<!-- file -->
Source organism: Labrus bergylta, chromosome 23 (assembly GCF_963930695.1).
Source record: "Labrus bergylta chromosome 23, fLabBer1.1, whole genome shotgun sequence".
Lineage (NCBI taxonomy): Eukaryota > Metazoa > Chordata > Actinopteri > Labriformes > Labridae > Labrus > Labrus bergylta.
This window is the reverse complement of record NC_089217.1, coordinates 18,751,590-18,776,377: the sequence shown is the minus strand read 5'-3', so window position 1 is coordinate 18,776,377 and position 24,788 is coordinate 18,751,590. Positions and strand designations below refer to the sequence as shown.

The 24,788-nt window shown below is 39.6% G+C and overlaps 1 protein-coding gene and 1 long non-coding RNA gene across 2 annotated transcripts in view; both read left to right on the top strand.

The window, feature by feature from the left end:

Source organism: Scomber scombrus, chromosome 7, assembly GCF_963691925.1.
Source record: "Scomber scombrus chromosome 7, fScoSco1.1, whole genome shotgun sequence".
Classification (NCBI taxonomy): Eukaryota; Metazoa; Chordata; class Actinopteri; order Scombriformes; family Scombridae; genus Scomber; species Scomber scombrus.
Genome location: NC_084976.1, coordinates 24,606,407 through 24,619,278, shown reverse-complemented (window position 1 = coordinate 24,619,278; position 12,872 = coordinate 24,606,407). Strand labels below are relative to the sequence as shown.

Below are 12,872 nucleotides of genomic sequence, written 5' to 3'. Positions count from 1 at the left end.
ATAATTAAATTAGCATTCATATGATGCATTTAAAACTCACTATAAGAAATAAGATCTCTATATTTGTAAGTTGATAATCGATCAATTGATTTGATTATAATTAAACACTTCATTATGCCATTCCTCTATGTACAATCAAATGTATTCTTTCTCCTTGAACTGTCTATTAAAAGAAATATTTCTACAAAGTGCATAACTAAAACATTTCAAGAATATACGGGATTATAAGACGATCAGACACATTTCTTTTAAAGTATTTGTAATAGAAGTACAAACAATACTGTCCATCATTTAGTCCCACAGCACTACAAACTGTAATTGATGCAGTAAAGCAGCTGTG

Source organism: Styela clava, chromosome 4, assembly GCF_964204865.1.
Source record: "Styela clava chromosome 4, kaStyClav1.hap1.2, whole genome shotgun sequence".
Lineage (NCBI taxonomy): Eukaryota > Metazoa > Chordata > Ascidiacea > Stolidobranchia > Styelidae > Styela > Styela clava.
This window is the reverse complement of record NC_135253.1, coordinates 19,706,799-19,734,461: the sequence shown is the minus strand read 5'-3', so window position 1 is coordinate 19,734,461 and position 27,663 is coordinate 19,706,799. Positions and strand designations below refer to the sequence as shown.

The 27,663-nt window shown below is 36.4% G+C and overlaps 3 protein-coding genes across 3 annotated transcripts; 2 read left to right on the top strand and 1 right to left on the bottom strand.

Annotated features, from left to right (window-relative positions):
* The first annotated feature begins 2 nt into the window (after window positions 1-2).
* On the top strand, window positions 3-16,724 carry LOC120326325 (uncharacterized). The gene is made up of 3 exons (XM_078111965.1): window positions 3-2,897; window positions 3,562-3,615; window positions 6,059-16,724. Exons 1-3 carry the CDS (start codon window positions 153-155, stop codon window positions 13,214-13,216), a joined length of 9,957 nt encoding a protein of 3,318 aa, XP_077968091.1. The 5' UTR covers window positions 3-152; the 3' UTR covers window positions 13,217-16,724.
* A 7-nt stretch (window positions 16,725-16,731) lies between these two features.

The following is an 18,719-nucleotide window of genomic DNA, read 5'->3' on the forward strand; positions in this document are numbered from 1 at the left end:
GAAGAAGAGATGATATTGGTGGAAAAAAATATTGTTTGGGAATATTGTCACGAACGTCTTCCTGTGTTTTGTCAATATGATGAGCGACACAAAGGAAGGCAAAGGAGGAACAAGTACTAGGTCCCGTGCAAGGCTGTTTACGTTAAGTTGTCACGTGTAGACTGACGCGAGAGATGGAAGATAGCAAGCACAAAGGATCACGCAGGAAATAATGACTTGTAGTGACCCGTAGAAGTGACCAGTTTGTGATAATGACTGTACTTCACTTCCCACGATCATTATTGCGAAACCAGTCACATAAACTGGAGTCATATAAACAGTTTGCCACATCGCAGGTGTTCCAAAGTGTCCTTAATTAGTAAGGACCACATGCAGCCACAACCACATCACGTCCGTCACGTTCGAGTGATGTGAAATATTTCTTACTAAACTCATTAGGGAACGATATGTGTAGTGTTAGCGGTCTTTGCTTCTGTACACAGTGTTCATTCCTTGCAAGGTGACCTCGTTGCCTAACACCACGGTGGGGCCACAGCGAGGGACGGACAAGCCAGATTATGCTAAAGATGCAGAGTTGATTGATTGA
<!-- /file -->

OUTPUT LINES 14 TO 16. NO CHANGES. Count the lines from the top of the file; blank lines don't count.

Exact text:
Source record: "Styela clava chromosome 4, kaStyClav1.hap1.2, whole genome shotgun sequence".
Lineage (NCBI taxonomy): Eukaryota > Metazoa > Chordata > Ascidiacea > Stolidobranchia > Styelidae > Styela > Styela clava.
This window is the reverse complement of record NC_135253.1, coordinates 19,706,799-19,734,461: the sequence shown is the minus strand read 5'-3', so window position 1 is coordinate 19,734,461 and position 27,663 is coordinate 19,706,799. Positions and strand designations below refer to the sequence as shown.